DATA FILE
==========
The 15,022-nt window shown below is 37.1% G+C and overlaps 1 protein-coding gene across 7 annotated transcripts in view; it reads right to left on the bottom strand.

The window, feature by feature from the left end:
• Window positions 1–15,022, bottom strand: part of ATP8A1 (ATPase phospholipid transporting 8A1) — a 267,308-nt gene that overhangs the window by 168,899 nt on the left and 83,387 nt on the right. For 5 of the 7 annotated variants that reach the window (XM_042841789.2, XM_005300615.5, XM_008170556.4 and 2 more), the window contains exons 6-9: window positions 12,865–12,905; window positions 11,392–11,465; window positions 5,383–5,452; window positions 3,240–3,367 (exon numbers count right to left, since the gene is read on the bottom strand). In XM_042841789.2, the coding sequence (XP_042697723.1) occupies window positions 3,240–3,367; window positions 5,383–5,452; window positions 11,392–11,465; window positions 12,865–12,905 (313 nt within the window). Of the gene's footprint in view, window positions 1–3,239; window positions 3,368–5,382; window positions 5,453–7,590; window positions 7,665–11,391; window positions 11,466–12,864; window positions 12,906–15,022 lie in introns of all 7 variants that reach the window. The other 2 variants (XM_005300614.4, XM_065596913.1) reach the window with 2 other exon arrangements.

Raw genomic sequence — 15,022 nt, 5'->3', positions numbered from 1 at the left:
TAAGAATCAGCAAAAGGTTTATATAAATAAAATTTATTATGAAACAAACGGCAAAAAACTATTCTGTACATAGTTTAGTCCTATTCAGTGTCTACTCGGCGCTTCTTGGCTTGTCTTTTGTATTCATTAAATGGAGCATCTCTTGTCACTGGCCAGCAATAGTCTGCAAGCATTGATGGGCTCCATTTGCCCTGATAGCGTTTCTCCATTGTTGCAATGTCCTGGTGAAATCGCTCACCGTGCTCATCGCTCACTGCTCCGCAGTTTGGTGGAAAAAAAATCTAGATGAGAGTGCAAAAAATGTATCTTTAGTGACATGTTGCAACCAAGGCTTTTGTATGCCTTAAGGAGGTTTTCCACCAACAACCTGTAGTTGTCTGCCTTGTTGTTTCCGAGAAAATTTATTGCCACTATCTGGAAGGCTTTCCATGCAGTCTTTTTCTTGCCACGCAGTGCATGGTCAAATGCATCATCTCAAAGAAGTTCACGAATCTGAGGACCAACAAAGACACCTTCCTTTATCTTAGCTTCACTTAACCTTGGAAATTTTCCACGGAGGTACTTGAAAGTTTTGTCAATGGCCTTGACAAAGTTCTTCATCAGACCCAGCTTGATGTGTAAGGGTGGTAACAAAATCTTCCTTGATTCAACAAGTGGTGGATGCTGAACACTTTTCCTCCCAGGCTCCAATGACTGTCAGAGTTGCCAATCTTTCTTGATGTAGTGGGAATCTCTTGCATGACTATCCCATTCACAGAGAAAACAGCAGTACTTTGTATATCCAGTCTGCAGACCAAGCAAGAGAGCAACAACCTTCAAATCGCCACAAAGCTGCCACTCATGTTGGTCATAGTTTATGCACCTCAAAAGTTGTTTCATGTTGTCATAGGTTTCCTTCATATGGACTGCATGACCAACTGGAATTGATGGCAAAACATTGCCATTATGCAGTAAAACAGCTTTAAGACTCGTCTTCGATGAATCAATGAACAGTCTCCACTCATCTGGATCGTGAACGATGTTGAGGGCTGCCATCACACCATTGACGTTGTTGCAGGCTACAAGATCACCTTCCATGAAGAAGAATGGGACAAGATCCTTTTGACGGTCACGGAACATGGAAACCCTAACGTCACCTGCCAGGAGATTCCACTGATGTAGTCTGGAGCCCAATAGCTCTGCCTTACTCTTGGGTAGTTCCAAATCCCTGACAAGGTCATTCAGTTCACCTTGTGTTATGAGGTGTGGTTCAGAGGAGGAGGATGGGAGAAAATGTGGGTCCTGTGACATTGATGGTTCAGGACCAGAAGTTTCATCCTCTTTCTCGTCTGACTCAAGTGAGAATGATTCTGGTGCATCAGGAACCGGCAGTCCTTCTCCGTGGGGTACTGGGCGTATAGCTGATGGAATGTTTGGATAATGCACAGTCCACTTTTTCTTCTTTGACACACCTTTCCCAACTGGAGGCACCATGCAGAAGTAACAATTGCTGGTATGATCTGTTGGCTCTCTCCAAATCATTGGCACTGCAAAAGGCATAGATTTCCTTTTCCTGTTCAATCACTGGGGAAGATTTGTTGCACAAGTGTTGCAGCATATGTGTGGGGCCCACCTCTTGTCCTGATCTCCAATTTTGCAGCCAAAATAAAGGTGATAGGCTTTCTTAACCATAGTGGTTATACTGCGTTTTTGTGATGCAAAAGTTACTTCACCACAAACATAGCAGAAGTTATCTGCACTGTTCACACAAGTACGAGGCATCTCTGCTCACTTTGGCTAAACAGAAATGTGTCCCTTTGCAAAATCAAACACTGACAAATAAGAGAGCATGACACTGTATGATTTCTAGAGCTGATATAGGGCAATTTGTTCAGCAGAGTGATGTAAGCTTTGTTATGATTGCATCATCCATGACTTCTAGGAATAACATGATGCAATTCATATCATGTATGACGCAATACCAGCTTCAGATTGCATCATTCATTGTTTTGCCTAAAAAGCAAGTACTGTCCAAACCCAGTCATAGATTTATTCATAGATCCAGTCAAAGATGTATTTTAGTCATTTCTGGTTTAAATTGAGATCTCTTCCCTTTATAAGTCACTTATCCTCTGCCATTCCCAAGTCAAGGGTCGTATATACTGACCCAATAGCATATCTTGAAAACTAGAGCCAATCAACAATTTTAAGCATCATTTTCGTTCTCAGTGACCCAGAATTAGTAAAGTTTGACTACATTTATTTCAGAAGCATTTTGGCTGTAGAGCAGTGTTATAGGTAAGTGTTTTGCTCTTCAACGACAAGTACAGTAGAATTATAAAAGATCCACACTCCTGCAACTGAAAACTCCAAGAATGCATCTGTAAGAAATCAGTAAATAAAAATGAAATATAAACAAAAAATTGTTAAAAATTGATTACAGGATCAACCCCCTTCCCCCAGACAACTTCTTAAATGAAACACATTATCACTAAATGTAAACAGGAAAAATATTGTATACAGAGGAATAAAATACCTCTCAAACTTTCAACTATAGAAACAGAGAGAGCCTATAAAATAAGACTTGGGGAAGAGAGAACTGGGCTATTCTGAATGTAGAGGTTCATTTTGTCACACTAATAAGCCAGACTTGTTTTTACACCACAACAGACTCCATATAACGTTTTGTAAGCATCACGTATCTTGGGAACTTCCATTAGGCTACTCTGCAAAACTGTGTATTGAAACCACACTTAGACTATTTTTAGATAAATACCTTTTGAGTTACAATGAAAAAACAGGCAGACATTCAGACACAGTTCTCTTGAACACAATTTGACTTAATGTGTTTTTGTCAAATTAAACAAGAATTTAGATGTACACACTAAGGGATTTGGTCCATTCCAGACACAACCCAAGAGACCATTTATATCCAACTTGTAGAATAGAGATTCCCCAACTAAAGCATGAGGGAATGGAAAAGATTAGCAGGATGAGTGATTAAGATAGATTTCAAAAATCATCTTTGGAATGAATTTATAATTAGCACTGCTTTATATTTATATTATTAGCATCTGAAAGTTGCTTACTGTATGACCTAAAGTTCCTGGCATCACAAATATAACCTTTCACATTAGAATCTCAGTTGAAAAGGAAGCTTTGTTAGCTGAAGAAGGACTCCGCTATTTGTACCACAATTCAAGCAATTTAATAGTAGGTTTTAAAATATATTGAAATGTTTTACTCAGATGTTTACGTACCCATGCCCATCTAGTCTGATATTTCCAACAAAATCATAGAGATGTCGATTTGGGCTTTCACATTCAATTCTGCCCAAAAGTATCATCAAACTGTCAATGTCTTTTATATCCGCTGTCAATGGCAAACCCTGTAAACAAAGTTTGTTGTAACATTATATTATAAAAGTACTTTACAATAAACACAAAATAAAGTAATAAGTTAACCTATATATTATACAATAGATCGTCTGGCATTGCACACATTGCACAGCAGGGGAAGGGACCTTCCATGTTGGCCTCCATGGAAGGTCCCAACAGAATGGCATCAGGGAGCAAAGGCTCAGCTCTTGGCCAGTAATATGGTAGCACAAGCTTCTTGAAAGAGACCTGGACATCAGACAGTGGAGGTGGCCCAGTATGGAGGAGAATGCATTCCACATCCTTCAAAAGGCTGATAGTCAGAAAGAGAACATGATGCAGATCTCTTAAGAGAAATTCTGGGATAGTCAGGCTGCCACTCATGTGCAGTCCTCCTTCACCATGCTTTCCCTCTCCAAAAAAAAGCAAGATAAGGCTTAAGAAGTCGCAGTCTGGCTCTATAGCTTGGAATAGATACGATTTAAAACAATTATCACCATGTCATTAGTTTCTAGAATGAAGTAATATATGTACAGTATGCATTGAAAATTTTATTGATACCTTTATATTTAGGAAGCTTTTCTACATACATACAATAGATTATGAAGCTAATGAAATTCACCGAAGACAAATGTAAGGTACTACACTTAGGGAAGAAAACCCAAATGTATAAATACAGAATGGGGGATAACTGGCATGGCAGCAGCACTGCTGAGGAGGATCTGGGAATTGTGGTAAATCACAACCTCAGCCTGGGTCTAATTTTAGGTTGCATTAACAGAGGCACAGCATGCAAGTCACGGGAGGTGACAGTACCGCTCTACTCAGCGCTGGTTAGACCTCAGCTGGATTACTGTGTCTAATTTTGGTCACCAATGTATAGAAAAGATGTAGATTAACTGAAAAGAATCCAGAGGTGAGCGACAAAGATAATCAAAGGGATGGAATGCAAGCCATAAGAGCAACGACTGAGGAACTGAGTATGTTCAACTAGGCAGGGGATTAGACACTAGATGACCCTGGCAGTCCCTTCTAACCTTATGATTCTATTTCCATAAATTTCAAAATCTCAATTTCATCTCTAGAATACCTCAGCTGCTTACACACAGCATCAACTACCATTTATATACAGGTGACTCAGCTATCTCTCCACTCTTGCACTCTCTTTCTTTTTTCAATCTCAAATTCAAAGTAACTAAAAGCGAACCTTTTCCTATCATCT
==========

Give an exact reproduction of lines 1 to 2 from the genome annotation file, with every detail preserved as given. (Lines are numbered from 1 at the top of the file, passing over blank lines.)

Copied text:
The 15,022-nt window shown below is 37.1% G+C and overlaps 1 protein-coding gene across 7 annotated transcripts in view; it reads right to left on the bottom strand.

The window, feature by feature from the left end: